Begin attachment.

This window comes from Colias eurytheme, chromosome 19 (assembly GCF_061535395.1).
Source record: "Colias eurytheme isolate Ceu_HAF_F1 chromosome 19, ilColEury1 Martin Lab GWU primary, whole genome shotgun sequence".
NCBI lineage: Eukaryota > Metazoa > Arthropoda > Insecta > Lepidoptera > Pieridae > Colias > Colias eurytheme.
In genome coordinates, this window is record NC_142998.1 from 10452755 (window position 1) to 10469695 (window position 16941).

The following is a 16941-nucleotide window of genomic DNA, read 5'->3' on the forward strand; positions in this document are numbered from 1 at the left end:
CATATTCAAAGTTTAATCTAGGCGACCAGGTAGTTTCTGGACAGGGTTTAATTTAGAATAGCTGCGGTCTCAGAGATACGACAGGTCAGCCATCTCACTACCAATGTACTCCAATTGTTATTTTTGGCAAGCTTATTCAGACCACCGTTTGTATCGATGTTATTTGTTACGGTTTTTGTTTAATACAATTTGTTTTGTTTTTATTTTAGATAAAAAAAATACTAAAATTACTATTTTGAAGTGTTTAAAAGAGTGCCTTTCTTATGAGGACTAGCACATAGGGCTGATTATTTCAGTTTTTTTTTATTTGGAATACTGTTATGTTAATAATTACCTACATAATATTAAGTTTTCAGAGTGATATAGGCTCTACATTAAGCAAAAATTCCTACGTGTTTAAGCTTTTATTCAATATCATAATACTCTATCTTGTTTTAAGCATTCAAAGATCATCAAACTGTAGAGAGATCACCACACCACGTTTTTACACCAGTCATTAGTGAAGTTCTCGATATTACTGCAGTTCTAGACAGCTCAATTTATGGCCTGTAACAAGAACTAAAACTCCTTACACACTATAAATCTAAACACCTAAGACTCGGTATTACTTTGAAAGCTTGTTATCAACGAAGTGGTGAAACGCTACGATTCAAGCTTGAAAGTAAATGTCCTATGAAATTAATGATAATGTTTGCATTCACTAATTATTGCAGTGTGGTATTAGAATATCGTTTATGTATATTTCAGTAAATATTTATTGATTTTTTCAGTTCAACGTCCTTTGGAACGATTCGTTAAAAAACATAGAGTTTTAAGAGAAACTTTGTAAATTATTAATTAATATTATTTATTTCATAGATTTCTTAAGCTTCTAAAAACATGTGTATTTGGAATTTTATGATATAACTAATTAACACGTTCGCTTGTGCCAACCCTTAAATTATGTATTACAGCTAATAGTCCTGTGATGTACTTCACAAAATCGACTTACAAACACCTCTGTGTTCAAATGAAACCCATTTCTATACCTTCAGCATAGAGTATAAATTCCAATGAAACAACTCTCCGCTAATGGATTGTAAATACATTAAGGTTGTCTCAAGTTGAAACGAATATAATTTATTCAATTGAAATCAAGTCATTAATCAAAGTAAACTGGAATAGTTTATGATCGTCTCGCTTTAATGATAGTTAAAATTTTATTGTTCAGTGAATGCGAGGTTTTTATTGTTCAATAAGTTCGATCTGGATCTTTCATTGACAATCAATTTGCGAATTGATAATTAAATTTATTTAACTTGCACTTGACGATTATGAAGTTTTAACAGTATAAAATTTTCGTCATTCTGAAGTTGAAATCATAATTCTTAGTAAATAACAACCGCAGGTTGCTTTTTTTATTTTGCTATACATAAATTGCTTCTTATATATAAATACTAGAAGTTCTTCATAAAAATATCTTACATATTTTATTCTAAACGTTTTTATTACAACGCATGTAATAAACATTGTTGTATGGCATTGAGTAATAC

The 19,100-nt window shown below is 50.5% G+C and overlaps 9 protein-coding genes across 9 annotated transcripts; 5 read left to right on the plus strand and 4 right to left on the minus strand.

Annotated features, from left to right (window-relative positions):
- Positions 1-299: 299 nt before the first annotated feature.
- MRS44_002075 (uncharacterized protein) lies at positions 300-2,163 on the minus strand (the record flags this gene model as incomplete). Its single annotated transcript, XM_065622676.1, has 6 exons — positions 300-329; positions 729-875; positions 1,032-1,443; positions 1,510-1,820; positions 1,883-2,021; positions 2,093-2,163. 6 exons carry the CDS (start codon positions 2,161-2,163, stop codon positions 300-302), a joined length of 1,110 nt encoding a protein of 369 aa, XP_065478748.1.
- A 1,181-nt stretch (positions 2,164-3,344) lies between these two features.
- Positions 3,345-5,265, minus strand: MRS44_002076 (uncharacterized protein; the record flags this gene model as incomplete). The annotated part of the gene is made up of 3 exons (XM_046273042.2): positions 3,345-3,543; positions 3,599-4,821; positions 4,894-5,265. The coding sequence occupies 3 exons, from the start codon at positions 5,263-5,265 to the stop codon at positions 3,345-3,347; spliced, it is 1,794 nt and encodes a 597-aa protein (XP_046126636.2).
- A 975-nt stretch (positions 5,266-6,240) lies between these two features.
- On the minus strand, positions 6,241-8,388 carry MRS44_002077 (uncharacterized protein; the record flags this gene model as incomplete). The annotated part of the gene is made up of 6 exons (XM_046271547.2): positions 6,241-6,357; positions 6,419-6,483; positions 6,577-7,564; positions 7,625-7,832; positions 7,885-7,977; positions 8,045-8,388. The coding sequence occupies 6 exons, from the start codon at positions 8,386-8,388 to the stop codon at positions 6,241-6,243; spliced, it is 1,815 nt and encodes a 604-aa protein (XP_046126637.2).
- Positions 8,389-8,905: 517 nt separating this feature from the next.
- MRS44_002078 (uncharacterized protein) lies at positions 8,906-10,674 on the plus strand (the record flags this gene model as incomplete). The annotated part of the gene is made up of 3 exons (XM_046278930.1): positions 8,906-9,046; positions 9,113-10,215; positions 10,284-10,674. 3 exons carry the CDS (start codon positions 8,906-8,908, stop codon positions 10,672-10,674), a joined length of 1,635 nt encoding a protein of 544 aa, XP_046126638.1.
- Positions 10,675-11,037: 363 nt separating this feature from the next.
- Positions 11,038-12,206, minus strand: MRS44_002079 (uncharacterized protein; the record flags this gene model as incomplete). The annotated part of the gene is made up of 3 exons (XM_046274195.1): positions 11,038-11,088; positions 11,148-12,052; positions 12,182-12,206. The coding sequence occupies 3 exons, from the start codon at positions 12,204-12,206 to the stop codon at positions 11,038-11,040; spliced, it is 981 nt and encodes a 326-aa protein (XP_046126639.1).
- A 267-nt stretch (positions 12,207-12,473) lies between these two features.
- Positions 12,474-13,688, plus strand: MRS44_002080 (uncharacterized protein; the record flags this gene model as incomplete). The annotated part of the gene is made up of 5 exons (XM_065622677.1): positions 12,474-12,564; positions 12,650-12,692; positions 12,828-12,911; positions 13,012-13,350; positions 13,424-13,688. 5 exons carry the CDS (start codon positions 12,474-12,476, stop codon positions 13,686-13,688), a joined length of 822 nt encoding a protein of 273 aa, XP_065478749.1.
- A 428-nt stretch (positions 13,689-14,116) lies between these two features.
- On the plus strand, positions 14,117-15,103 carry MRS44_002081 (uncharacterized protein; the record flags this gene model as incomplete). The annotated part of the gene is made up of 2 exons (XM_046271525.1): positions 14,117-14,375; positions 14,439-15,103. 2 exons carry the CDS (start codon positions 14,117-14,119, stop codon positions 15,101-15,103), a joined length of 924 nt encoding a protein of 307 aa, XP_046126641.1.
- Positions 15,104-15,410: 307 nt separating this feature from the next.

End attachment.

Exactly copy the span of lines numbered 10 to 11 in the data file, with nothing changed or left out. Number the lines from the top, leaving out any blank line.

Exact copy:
- MRS44_002075 (uncharacterized protein) lies at positions 300-2,163 on the minus strand (the record flags this gene model as incomplete). Its single annotated transcript, XM_065622676.1, has 6 exons — positions 300-329; positions 729-875; positions 1,032-1,443; positions 1,510-1,820; positions 1,883-2,021; positions 2,093-2,163. 6 exons carry the CDS (start codon positions 2,161-2,163, stop codon positions 300-302), a joined length of 1,110 nt encoding a protein of 369 aa, XP_065478748.1.
- A 1,181-nt stretch (positions 2,164-3,344) lies between these two features.